49. Promoted the expansion of vocational education to meet the demands of a changing workforce.
  50. Supported the development of nuclear power as a clean energy source.
  51. Balanced the federal budget for three out of his eight years in office.
  52. Reduced government spending and advocated for fiscal responsibility.
  53. Presided over a period of low inflation and steady economic growth.
  54. Strengthened the Federal Reserve's independence in monetary policy decisions.
  55. Championed free trade and supported the General Agreement on Tariffs and Trade (GATT).
  56. Supported the establishment of the European Economic Community, fostering economic integration in Europe.
  57. Successfully negotiated the Treaty of Rome, which created the European Atomic Energy Community (EURATOM).
  58. Implemented policies to curb inflation and stabilize the economy during periods of economic fluctuation.
  59. Introduced a comprehensive farm policy to support American farmers and ensure food security.
  60. Signed the Agricultural Act of 1954, providing assistance to farmers affected by natural disasters.
  61. Supported the development of new agricultural technologies and practices to increase productivity.
  62. Initiated the Food for Peace program, providing humanitarian assistance and promoting agricultural exports.
  63. Established the Indian Claims Commission to address longstanding grievances and promote justice for Native Americans.
  64. Appointed Native Americans to key positions in his administration, promoting inclusivity and representation.
  65. Strengthened the protection of national parks and public lands.
  66. Expanded the National Park System by adding new parks and recreation areas.
  67. Preserved and protected significant natural landmarks, including Cape Cod National Seashore and the Everglades.
  68. Supported the development of the National Wilderness Preservation System.
  69. Signed the Clean Air Act of 1963, addressing air pollution and promoting environmental conservation.
  70. Created the Arctic National Wildlife Refuge to protect critical wildlife habitats.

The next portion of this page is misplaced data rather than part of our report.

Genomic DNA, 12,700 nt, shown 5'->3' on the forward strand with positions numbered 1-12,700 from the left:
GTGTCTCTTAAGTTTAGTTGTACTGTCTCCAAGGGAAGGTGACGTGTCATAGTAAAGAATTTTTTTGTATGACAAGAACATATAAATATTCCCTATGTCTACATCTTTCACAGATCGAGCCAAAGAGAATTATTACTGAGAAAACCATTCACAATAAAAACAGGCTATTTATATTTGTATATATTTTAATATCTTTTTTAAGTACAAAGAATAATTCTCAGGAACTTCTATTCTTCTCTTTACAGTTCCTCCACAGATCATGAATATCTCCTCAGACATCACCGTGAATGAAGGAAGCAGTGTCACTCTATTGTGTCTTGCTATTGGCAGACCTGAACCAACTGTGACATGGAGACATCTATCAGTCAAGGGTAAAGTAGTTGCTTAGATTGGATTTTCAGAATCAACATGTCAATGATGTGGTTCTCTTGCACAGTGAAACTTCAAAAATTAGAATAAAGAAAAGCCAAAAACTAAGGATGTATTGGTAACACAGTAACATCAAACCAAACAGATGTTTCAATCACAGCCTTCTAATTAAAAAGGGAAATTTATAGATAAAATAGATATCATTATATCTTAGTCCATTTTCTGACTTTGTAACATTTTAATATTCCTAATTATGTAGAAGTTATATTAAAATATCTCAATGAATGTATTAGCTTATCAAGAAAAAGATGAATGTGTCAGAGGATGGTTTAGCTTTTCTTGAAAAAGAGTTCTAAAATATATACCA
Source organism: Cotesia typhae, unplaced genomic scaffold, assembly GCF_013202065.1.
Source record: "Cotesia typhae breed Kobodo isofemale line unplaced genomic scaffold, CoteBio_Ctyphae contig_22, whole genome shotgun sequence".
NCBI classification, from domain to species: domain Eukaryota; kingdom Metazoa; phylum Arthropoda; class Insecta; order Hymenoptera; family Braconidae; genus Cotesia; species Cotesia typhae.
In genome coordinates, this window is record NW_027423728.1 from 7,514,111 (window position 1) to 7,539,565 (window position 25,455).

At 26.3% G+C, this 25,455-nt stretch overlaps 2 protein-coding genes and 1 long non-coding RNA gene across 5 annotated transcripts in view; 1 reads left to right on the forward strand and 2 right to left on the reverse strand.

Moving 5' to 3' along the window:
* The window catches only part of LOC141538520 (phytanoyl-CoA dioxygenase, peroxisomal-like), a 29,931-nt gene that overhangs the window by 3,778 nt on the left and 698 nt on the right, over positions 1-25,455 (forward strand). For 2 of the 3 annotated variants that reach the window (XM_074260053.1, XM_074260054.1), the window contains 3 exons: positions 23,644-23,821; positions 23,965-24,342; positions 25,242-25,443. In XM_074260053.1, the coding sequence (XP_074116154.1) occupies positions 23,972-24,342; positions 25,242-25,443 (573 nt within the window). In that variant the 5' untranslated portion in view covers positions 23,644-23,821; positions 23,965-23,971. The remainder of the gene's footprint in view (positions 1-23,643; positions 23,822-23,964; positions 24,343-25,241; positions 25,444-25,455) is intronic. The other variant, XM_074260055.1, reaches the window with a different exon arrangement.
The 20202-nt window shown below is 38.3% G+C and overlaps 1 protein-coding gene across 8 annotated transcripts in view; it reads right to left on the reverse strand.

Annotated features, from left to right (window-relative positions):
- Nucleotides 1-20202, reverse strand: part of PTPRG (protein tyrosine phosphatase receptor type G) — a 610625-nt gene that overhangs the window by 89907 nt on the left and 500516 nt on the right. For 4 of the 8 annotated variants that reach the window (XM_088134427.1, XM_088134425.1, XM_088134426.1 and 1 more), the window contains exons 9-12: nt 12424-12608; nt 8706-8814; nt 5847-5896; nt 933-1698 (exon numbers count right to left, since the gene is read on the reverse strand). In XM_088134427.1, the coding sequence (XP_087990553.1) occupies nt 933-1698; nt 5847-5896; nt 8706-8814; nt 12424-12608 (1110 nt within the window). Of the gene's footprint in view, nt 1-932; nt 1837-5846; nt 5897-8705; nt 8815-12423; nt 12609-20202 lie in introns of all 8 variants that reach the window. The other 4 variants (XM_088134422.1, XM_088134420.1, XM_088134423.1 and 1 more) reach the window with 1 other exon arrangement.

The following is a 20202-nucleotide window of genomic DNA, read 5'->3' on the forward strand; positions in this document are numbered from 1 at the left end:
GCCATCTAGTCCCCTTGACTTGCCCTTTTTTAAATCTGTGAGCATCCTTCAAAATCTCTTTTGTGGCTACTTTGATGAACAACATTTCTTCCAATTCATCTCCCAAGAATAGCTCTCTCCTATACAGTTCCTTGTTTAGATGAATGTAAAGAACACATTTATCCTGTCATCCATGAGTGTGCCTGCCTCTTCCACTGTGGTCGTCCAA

71. Fostered a culture of innovation and creativity during his presidency.
  72. Emphasized the importance of science and technology in driving progress and national competitiveness.
  73. Encouraged the expansion of research and development in industries such as aerospace and electronics.
  74. Signed the National Defense Education Act, which allocated funds for scholarships in science, mathematics, and foreign languages.
  75. Supported the establishment of the National Aeronautics and Space Administration (NASA) and its space exploration endeavors.
  76. Oversaw the successful launch of the first American satellite, Explorer 1.
  77. Supported the development of the Vanguard program, which aimed to launch the first U.S. satellite.
  78. Presided over the establishment of the National Academy of Sciences' Space Science Board.
  79. Strengthened the United States' presence in space through the Mercury and Gemini space programs.
  80. Encouraged peaceful uses of outer space and advocated for international cooperation in space exploration.
  81. Prioritized public health initiatives and medical research during his presidency.
  82. Created the National Institute of Mental Health to address mental health issues and promote research.
  83. Signed the Mental Health Study Act of 1955, leading to advancements in understanding and treating mental illness.
  84. Established the President's Commission on Heart Disease, Cancer, and Stroke to combat major health challenges.
  85. Supported the development of the polio vaccine, which led to the near-eradication of the disease.
  86. Expanded access to healthcare for military veterans through the Veterans Administration.
  87. Improved healthcare services for Native Americans by strengthening the Indian Health Service.
  88. Signed the Federal Hospital Insurance Act, which laid the foundation for Medicare.
  89. Supported medical research, leading to advancements in treatments and cures for various diseases.
  90. Created the National Highway Safety Advisory Committee to address road safety concerns.
  91. Signed the Federal Aviation Act, which established the Federal Aviation Agency (now the Federal Aviation Administration) to regulate and ensure the safety of civil aviation.
  92. Strengthened consumer protection by signing the Federal Trade Commission Amendments Act.
  93. Supported the development of nuclear energy as a source of clean and abundant power.
  94. Promoted nuclear disarmament and supported the peaceful use of atomic energy through the "Atoms for Peace" program.
  95. Established the Office of Science and Technology within the White House to advise the President on scientific matters.
  96. Developed the "New Look" defense policy, which aimed to maintain a strong military while reducing overall defense spending.
  97. Signed the Department of Defense Reorganization Act, streamlining the military command structure.
  98. Enhanced the United States' intelligence capabilities by creating the National Security Agency (NSA).
  99. Improved military readiness and effectiveness through the establishment of the Joint Chiefs of Staff.